Juliette, could you please describe very carefully the actual operation you performed that took "only 0.003245 seconds"? As you described it at the beginning of this thread, that would represent a multiplication rate of more than 30 gigaflops even if the execution time for trapz is totally ignored. That sounds fishy to me to say the least. There is also the question of how trapz could possibly obtain an answer without making use of a full 4GB array.

  If I understand James Tursa's explanation of 'mtimesx', the expression

 mtimesx(w,'T',t)

applies the transpose operation to the first ('w') argument, not the second one. This would make it not the equivalent of the repmat and bsxfun arrays for general w and t. If you made a similar mistake on your actual test, perhaps you somehow produced a much smaller array that only coincidentally gave you a correct (and faster) answer.

Roger Stafford

Subject: matlab alternative to mtimesx for this problem ?

From: Juliette Salexa

Date: 29 Aug, 2011 00:41:11

Message: 5 of 12

"Roger Stafford" wrote in message <j3elq6$3jr$1@newscl01ah.mathworks.com>...
> Juliette, could you please describe very carefully the actual operation you performed that took "only 0.003245 seconds"? As you described it at the beginning of this thread, that would represent a multiplication rate of more than 30 gigaflops even if the execution time for trapz is totally ignored. That sounds fishy to me to say the least. There is also the question of how trapz could possibly obtain an answer without making use of a full 4GB array.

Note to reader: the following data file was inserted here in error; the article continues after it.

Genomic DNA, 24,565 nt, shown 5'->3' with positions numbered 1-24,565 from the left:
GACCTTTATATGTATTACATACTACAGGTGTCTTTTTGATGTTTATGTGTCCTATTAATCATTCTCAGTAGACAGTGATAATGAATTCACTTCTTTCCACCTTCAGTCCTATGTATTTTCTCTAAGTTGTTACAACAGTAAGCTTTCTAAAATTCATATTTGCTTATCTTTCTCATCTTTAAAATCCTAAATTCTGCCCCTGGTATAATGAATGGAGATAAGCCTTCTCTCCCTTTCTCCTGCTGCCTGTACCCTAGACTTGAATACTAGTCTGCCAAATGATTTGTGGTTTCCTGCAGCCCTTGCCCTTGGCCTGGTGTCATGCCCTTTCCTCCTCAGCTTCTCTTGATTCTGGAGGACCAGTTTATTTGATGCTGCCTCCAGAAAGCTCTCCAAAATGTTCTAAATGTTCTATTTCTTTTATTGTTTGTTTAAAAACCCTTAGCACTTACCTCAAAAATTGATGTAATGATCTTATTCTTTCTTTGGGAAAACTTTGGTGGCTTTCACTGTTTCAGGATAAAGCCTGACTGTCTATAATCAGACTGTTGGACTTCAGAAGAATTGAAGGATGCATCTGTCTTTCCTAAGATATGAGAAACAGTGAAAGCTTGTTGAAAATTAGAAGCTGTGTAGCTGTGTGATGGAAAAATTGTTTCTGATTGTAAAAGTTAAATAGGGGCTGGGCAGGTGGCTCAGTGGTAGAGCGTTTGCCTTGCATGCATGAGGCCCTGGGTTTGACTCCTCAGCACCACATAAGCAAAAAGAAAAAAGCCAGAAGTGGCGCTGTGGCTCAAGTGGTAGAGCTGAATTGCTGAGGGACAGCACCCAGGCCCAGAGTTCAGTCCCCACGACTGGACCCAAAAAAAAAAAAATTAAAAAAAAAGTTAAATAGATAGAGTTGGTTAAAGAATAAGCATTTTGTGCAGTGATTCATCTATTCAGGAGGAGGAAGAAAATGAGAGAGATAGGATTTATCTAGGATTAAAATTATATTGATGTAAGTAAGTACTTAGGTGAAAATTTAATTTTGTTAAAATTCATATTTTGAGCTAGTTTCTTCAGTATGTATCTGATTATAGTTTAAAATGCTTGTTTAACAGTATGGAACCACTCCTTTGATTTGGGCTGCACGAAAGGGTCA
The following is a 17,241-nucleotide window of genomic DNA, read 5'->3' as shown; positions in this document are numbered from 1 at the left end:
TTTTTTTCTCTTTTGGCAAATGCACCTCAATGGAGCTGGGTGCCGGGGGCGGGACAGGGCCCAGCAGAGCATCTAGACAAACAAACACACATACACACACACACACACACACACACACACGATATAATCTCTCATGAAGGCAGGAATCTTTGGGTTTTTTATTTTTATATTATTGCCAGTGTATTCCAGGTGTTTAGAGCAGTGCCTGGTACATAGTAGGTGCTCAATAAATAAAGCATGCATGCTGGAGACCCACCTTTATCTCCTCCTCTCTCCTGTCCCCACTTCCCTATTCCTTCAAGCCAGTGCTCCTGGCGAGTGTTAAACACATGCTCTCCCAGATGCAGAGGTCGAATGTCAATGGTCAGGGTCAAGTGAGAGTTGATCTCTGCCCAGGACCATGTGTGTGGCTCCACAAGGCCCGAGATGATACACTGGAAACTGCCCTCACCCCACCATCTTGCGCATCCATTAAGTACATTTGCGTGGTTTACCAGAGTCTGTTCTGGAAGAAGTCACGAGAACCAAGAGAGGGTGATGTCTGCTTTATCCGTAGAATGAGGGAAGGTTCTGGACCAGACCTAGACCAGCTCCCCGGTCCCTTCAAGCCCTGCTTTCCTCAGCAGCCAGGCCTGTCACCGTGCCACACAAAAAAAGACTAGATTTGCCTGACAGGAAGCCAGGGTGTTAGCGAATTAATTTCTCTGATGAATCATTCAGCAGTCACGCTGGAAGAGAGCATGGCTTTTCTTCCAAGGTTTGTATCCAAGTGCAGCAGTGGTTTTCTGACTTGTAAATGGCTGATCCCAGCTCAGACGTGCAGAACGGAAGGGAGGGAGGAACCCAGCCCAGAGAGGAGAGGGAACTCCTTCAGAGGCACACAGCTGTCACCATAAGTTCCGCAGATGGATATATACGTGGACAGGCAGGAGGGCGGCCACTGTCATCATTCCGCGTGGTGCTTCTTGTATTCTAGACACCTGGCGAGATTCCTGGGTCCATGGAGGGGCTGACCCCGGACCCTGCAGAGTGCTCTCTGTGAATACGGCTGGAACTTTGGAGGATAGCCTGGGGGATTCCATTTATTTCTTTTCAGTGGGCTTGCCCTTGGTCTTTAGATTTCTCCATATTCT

Roger you are 100% correct. I screwed up somewhere along the way and must have had the w and t arrays reset between timing the 2nd one and the third one.

I'm apologize to everyone that may have spent time thinking about that, for my mistake.

So would I be right in thinking that the best way to do this then by using a forloop over t rather than a possible 'vectorized' version (considering that I only have 64GB of RAM and will certainly need more if I'm using one of the above techniques) ?